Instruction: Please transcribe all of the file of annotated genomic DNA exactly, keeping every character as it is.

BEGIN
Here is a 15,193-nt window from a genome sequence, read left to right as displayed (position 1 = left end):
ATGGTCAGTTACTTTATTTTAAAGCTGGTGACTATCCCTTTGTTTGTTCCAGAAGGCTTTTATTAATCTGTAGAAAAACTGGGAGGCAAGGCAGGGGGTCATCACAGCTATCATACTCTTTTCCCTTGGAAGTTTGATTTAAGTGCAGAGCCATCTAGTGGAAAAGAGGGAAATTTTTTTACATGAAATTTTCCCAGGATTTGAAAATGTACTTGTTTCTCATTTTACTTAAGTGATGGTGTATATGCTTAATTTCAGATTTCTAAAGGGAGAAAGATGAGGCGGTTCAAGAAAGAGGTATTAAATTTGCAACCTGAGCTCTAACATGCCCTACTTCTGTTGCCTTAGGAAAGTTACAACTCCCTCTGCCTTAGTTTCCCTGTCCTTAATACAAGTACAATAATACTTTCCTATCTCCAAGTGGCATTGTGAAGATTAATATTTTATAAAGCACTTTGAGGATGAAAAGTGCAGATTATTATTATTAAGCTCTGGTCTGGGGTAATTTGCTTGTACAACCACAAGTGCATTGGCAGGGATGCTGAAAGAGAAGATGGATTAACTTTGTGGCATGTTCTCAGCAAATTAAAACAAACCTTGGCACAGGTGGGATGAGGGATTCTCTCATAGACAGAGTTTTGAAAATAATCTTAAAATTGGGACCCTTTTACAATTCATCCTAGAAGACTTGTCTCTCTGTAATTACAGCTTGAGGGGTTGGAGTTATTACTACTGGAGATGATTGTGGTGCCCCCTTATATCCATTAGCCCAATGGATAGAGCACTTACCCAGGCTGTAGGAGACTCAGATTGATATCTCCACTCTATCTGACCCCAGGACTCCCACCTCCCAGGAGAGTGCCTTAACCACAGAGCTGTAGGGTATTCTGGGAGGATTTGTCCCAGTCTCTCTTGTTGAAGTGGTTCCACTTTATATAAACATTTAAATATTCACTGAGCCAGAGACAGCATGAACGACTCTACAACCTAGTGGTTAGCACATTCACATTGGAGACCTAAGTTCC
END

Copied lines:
Here is a 15,193-nt window from a genome sequence, read left to right as displayed (position 1 = left end):
ATGGTCAGTTACTTTATTTTAAAGCTGGTGACTATCCCTTTGTTTGTTCCAGAAGGCTTTTATTAATCTGTAGAAAAACTGGGAGGCAAGGCAGGGGGTCATCACAGCTATCATACTCTTTTCCCTTGGAAGTTTGATTTAAGTGCAGAGCCATCTAGTGGAAAAGAGGGAAATTTTTTTACATGAAATTTTCCCAGGATTTGAAAATGTACTTGTTTCTCATTTTACTTAAGTGATGGTGTATATGCTTAATTTCAGATTTCTAAAGGGAGAAAGATGAGGCGGTTCAAGAAAGAGGTATTAAATTTGCAACCTGAGCTCTAACATGCCCTACTTCTGTTGCCTTAGGAAAGTTACAACTCCCTCTGCCTTAGTTTCCCTGTCCTTAATACAAGTACAATAATACTTTCCTATCTCCAAGTGGCATTGTGAAGATTAATATTTTATAAAGCACTTTGAGGATGAAAAGTGCAGATTATTATTATTAAGCTCTGGTCTGGGGTAATTTGCTTGTACAACCACAAGTGCATTGGCAGGGATGCTGAAAGAGAAGATGGATTAACTTTGTGGCATGTTCTCAGCAAATTAAAACAAACCTTGGCACAGGTGGGATGAGGGATTCTCTCATAGACAGAGTTTTGAAAATAATCTTAAAATTGGGACCCTTTTACAATTCATCCTAGAAGACTTGTCTCTCTGTAATTACAGCTTGAGGGGTTGGAGTTATTACTACTGGAGATGATTGTGGTGCCCCCTTATATCCATTAGCCCAATGGATAGAGCACTTACCCAGGCTGTAGGAGACTCAGATTGATATCTCCACTCTATCTGACCCCAGGACTCCCACCTCCCAGGAGAGTGCCTTAACCACAGAGCTGTAGGGTATTCTGGGAGGATTTGTCCCAGTCTCTCTTGTTGAAGTGGTTCCACTTTATATAAACATTTAAATATTCACTGAGCCAGAGACAGCATGAACGACTCTACAACCTAGTGGTTAGCACATTCACATTGGAGACCTAAGTTCC